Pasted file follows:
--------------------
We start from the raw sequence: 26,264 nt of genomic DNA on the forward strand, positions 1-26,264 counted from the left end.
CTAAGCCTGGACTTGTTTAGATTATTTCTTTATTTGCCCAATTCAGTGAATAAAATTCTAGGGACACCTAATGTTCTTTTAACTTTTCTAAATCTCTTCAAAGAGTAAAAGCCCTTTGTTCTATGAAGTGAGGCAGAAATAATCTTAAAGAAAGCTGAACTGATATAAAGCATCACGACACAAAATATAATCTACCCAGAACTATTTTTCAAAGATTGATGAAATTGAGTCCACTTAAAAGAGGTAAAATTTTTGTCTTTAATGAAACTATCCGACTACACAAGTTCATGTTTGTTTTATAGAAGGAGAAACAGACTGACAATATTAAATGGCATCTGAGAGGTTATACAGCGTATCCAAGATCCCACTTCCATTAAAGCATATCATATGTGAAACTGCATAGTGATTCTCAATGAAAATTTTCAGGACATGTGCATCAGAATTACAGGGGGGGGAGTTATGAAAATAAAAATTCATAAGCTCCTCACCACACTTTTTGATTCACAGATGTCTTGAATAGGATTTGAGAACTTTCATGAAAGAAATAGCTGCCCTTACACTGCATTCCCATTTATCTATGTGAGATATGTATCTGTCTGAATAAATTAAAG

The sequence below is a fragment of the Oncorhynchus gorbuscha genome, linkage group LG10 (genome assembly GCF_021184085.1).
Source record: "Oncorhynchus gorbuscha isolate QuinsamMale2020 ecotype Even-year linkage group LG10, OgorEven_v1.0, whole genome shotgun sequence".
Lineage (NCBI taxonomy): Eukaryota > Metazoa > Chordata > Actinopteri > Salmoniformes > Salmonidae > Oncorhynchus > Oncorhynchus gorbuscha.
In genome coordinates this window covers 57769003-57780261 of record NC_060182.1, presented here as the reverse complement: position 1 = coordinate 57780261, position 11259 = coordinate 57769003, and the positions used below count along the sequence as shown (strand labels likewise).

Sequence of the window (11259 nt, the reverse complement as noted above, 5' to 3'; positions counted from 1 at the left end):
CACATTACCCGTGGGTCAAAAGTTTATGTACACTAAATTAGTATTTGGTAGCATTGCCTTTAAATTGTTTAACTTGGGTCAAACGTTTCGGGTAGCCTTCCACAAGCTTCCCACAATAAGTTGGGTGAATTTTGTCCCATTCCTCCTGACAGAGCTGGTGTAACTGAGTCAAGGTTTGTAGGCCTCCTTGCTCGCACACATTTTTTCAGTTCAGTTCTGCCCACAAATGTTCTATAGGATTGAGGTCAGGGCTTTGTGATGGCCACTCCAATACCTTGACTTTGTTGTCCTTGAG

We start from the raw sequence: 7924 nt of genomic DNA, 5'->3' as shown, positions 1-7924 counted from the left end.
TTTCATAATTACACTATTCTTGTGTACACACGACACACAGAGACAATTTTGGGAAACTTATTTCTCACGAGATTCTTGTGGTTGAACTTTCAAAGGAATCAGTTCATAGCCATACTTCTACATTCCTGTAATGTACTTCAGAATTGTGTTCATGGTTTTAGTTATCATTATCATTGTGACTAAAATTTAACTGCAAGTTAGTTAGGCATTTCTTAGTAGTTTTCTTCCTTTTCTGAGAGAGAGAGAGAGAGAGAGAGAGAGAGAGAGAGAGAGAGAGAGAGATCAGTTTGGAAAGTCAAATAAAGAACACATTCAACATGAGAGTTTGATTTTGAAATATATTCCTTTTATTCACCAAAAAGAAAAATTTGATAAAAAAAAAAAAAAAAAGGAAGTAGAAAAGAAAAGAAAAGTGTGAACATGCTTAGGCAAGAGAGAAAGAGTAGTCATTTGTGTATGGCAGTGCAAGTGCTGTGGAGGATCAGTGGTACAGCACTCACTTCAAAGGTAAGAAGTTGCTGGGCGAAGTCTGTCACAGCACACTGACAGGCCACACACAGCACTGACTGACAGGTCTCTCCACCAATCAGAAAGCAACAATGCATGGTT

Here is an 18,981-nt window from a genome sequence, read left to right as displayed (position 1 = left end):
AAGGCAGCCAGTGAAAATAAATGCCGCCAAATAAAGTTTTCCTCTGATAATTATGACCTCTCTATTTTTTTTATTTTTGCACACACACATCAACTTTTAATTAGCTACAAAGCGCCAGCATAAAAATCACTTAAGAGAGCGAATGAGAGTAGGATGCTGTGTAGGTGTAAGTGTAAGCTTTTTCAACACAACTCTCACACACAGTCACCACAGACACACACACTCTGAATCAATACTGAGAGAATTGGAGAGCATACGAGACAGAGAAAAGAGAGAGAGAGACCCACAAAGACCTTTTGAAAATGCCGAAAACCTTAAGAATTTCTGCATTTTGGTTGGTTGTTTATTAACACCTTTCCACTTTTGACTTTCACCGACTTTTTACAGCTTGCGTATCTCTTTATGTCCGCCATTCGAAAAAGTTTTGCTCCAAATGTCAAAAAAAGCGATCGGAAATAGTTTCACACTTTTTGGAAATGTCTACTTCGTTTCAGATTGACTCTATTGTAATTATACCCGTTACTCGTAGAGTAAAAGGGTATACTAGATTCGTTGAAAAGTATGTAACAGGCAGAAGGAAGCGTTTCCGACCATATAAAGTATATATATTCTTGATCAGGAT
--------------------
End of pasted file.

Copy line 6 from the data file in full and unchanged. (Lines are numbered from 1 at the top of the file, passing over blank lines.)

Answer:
In genome coordinates this window covers 57769003-57780261 of record NC_060182.1, presented here as the reverse complement: position 1 = coordinate 57780261, position 11259 = coordinate 57769003, and the positions used below count along the sequence as shown (strand labels likewise).